Pope Francis on Sunday called for an end to violence in Peru, where nearly 50 people have been killed during anti-government demonstrations in the past few weeks.
“No to violence, regardless of where it originates. No more deaths,” the Argentine pope said in Spanish at his weekly address to thousands of people in St. Peter’s Square, briefly departing from the rest of the address, which was in Italian.
Protests have flared in Peru since President Pedro Castillo was ousted in December after attempting to dissolve the legislature to prevent an impeachment vote.
“Violence extinguishes the hope of a just solution to problems,” Francis said.
Dozens were injured since tensions erupted again on Friday, as police clashed with protesters, with security forces in the capital Lima using tear gas to repel demonstrators who were throwing glass bottles and stones, as fires burned in the streets.
“I encourage all sides to take the path of dialog among brothers of the same nation, in full respect of human rights and the rule of law,” Francis said.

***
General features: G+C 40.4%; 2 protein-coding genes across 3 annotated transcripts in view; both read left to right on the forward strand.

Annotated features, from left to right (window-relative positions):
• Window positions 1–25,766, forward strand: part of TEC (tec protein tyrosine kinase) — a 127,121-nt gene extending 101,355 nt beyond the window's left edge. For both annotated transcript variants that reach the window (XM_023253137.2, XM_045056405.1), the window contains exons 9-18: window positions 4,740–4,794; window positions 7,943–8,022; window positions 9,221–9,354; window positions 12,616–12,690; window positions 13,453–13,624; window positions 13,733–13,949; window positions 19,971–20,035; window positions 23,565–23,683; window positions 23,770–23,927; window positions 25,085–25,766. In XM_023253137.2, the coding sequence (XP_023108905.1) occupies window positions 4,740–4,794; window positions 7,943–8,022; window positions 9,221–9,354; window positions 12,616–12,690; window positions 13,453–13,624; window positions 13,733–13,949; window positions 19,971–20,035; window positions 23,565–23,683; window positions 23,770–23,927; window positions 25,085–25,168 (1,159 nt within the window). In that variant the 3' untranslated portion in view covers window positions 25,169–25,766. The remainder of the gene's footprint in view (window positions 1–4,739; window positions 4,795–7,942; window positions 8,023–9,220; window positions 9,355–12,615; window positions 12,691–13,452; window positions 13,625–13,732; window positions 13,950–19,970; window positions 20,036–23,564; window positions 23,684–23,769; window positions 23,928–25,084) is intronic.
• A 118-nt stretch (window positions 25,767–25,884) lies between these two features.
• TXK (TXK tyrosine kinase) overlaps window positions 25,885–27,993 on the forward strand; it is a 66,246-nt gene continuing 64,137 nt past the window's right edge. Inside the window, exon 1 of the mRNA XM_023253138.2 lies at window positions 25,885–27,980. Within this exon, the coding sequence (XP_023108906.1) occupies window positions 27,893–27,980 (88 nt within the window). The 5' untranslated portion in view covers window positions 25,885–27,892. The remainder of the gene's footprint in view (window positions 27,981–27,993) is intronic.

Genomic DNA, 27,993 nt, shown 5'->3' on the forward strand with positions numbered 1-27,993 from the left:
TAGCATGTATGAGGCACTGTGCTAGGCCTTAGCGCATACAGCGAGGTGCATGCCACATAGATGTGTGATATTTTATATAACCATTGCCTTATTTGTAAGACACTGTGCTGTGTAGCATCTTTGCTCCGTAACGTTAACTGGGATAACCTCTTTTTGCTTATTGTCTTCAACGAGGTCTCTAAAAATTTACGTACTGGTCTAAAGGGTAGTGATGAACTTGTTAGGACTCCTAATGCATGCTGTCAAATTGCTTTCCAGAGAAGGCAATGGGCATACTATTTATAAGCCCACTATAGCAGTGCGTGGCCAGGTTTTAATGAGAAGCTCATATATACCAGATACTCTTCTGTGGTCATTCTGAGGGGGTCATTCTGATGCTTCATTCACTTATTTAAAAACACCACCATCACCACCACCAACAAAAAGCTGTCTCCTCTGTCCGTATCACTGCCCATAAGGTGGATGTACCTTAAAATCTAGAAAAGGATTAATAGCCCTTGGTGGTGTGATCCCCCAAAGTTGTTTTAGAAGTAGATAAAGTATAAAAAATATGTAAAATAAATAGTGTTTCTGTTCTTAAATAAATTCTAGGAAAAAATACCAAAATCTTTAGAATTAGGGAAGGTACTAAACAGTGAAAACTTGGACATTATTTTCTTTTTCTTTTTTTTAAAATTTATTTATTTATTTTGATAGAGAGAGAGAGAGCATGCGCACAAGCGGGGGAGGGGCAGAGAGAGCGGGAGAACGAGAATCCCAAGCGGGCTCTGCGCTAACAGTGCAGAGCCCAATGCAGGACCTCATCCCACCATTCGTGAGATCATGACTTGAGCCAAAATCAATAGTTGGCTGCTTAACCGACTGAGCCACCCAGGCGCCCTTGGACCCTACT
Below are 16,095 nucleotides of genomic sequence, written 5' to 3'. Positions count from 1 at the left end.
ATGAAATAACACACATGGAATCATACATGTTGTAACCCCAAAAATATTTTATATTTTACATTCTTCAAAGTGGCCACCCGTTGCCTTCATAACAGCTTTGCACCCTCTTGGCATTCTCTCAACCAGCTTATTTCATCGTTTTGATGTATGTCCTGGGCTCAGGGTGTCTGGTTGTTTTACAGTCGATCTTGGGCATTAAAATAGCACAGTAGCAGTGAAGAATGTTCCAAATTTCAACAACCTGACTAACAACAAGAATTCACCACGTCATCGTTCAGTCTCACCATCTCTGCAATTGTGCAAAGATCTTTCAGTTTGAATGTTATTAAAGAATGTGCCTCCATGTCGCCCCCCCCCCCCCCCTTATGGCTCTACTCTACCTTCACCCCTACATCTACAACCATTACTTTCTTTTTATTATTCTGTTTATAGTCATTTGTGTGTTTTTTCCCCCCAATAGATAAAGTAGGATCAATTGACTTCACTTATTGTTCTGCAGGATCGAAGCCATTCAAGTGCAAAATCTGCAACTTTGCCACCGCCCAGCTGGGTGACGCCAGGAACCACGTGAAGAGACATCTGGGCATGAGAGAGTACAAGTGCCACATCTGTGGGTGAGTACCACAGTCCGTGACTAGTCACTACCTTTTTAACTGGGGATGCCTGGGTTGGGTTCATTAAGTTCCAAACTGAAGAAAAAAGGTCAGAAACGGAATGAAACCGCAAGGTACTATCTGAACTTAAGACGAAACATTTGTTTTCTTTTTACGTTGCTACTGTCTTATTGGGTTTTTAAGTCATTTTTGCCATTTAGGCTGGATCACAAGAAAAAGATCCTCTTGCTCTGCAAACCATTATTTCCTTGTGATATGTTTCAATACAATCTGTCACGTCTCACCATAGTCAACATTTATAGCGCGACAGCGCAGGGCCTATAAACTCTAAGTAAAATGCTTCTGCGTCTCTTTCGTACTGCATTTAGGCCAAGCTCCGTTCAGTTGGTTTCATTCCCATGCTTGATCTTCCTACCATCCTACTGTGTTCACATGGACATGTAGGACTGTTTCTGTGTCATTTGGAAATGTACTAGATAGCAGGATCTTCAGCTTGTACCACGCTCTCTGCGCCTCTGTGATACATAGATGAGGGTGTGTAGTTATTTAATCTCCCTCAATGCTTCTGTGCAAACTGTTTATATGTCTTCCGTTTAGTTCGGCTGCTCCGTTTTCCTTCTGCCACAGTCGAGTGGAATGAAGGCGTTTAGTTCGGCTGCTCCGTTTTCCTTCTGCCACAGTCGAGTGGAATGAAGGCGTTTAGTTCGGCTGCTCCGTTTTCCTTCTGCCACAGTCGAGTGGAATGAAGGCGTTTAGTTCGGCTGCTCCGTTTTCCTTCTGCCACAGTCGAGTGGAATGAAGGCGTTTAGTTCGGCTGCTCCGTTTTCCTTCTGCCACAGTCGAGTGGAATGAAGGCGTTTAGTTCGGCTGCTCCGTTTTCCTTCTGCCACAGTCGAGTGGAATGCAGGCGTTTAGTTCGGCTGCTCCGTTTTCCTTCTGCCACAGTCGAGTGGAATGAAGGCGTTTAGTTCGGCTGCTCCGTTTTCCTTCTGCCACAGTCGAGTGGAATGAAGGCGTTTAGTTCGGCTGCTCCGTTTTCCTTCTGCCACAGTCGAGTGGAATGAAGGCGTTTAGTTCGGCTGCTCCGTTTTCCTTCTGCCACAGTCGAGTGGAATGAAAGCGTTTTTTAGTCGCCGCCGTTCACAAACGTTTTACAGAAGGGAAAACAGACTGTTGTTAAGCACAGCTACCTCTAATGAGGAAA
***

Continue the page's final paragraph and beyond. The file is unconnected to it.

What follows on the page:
The unrest, which until this week had been concentrated in Peru’s south, has prompted the government to extend a state of emergency to six regions, curtailing some civil rights.
Francis also called for peace and mutual forgiveness in Myanmar, where at least seven civilians were killed this week when armed forces launched air strikes on a village in the country’s central Sagaing region.
Myanmar has been gripped by fighting since the army overthrew an elected government in February 2021. Resistance movements, some armed, have emerged across the country, which the military has countered with lethal force.
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